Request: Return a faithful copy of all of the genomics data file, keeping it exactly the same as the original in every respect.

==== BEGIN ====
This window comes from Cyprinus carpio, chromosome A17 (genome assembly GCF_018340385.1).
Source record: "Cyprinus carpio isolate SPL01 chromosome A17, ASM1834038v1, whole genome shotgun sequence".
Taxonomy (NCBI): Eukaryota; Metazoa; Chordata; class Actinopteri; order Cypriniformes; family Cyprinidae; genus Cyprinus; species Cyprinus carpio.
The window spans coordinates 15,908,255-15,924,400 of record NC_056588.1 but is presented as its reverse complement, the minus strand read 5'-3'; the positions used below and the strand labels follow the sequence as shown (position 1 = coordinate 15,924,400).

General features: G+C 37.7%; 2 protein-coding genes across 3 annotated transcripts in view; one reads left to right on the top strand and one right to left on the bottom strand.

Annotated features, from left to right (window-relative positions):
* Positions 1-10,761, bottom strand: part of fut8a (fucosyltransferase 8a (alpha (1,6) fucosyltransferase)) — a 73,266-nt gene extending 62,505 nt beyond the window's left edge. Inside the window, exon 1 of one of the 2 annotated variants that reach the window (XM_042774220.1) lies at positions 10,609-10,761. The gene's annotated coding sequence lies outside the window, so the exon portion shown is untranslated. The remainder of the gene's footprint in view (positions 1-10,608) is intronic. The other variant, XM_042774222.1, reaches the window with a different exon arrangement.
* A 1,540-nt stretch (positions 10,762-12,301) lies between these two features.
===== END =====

This window comes from Cyprinus carpio, chromosome A17 (genome assembly GCF_018340385.1).
Source record: "Cyprinus carpio isolate SPL01 chromosome A17, ASM1834038v1, whole genome shotgun sequence".
Taxonomy (NCBI): Eukaryota; Metazoa; Chordata; class Actinopteri; order Cypriniformes; family Cyprinidae; genus Cyprinus; species Cyprinus carpio.
The window spans coordinates 15,908,255-15,924,400 of record NC_056588.1 but is presented as its reverse complement, the minus strand read 5'-3'; the positions used below and the strand labels follow the sequence as shown (position 1 = coordinate 15,924,400).

General features: G+C 37.7%; 2 protein-coding genes across 3 annotated transcripts in view; one reads left to right on the top strand and one right to left on the bottom strand.

Annotated features, from left to right (window-relative positions):
* Positions 1-10,761, bottom strand: part of fut8a (fucosyltransferase 8a (alpha (1,6) fucosyltransferase)) — a 73,266-nt gene extending 62,505 nt beyond the window's left edge. Inside the window, exon 1 of one of the 2 annotated variants that reach the window (XM_042774220.1) lies at positions 10,609-10,761. The gene's annotated coding sequence lies outside the window, so the exon portion shown is untranslated. The remainder of the gene's footprint in view (positions 1-10,608) is intronic. The other variant, XM_042774222.1, reaches the window with a different exon arrangement.
* A 1,540-nt stretch (positions 10,762-12,301) lies between these two features.